Annotate this Case

1923 OK 850
219 P. 653
93 Okla. 68
Case Number: 12201
Decided: 10/23/1923
Supreme Court of Oklahoma



¶0 1. Appeal and Error -- Briefs--Contents--Rules of Court.
In the preparation of briefs on appeal to this court attorneys should be diligent in complying with the reasonable requirements embodied in the rules adopted and promulgated by this court. They are designed to expedite the work of this court by requiring attorneys to specifically point out the matters and things relied on as constituting prejudicial error of the trial court.
2. Deeds -- Warranty Deed -- Estate Conveyed--Restraint on Alienation.
A warranty deed in statutory form by apt language conveys an absolute fee, and this estate is incompatible with a lesser power over it than that of complete possession, enjoyment, and right of disposition. Such an intention being manifest from the language of a warranty deed, any clause inserted therein in restraint of alienation is subordinate to this intention of the grantor as manifested by the language of the conveyance, and, being subordinate, and wholly inconsistent therewith, is inoperative.
3. Appeal and Error--Review--Questions of Fact--Pleading--Estoppel.
In pleading estoppel great particularity is required, but, the legal sufficiency of such special plea being sustained, a judgment based thereon will not be disturbed on appeal because of a conflict in the testimony, where there is testimony in the case which reasonably sustains the judgment, the credibility of the witnesses being a matter for determination by the trial court in an equitable action.

D. G. Elliott and J. P Evers, for plaintiff in error.
Massingale & Duff, for defendant in error.


¶1 Plaintiff in error has made no effort in her brief to comply with Rule 26 of this court in reference to specifications of errors and this appeal might justifiably be dismissed for that reason. Notwithstanding the additional work thus entailed the brief and case-made have been carefully read in their entirety out of abundance of caution that nothing favorable to plaintiff should be overlooked. In the absence of specifications of error as required by the rules of this court, the examination made of the brief and case-made suggests that plaintiff's contentions may be comprehended under the single proposition: That the trial court erred in overruling the motion of plaintiff for a new trial herein. This brings under review the entire record of the trial, and in order of sequence the first question to be determined is whether defendant's special plea of estoppel is legally sufficient and reasonably sustained by the evidence. Plaintiff's sole reliance on the trial was the clause in her deed from her father which purported to restrain her right of alienation until she attained the age of 40 years. This deed was an ordinary warranty deed in statutory form, but following the covenants of warranty this clause was inserted:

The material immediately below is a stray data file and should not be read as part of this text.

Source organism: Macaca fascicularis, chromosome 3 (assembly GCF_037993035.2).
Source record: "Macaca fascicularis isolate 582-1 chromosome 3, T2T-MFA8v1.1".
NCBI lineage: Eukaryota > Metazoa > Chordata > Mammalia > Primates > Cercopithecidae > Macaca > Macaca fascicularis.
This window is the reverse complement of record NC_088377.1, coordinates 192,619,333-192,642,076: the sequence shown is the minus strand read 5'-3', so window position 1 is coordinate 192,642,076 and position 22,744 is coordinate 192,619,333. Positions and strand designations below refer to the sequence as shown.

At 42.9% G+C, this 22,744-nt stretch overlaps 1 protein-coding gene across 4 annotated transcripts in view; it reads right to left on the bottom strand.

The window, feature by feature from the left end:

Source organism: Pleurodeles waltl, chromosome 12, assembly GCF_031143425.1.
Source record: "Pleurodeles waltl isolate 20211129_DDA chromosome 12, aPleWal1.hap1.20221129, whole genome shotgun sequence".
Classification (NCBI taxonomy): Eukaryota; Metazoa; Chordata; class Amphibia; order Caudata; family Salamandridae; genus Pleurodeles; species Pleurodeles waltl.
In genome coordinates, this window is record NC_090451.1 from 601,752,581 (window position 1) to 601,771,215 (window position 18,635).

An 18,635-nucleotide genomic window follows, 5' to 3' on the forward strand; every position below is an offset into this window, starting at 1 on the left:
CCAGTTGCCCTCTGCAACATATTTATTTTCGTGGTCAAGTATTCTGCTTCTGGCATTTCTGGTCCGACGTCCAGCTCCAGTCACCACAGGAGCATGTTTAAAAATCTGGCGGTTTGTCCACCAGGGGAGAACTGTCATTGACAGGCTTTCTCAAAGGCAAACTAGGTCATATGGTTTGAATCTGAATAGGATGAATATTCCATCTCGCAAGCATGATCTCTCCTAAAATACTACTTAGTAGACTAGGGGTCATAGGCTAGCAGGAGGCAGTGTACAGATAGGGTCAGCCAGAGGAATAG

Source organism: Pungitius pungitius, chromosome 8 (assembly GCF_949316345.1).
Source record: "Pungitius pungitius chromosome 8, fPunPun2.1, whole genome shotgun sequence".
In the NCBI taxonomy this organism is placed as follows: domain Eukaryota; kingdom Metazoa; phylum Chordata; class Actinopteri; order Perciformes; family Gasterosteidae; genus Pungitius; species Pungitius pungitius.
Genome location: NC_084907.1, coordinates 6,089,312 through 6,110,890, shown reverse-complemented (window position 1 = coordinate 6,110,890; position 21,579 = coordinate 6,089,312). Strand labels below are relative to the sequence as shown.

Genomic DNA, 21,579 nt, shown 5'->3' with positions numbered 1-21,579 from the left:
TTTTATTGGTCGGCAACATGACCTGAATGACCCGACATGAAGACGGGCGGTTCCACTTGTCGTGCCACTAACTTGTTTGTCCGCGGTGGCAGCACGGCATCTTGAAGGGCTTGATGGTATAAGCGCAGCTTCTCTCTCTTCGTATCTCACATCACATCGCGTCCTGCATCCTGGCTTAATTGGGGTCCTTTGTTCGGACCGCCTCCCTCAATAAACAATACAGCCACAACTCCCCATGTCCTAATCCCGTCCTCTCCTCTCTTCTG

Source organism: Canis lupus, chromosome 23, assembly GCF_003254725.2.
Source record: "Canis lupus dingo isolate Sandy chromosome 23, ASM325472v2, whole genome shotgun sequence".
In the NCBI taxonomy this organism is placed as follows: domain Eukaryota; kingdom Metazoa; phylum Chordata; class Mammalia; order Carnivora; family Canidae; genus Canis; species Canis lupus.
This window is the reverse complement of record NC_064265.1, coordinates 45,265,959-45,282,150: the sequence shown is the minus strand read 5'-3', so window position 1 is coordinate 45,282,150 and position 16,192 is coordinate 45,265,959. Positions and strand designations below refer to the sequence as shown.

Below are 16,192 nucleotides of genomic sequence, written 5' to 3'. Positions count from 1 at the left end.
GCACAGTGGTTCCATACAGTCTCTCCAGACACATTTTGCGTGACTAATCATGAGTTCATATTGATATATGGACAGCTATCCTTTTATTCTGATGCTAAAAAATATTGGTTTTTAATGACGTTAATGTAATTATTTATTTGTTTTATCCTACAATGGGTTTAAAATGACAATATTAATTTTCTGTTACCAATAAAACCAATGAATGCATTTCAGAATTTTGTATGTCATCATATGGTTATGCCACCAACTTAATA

"Except provided, that said second party shall not sell, transfer or alienate said premises until she had attained the age of forty (40) years."

¶2 Defendant pleaded as an estoppel, substantially, that on September 15, 1913, plaintiff and her husband mortgaged the premises to the Pittsburg Mortgage Investment Company for the sum of $ 1,800, and that said mortgage was foreclosed by the assignee thereof, after default, by judgment of the district court of Washita county, entered on March 4, 1916; that said purported restraint on alienation in plaintiff's deed was pleaded as a defense in said foreclosure action and was fully adjudicated; that after judgment in said foreclosure action this defendant purchased said premises from this plaintiff, paying her therefor the sum of $ 6,500, represented by the amount of said judgment, taxes, and costs in the sum of $ 2,530.53, evidenced by a cashier's check for that amount, and other cashier's checks in various amounts, all amounting to the total of the purchase price and that by reason of having received and retained said $ 6,500 this plaintiff is now estopped to assert any claim to said premises adverse to defendant.

¶3 Some question is raised here as to the sufficiency of service on plaintiff in the foreclosure action to support that judgment upon the question of former adjudication, so a determination of the validity of the restraining clause in the deed may eliminate the other question from consideration. This restraining clause in the deed involves a consideration of certain statutory provisions. Section 8401, Comp. Stat. 1921 (Rev. Laws 1910, sec. 6596), provides:

"Estates in real property, in respect to the duration of their enjoyment are either; First. Estates of inheritance, or perpetual estates. Second. Estates for life. Third. Estates for years; or, Fourth. Estates at will."

¶4 Section 8402, Comp. Stat. 1921 (Rev. Laws 1910, sec. 6597), defines an estate of inheritance thus:

"Every estate of inheritance is a fee, and every such estate, when not defeasible or conditional, is a fee-simple or an absolute fee."

¶5 So much of section 5259, Comp. Stat. 1921 (Rev. Laws 1910, sec. 1162), as is necessary to be considered in this connection reads as follows:

"A warranty deed made in substantial compliance with the provisions of this chapter shall convey to the grantee, his heirs or assigns, the whole interest of the grantor in the premises described, and shall be deemed a covenant on the part of the grantor that at the time of making the deed he is legally seized of an indefeasible estate in fee simple of the premises," etc.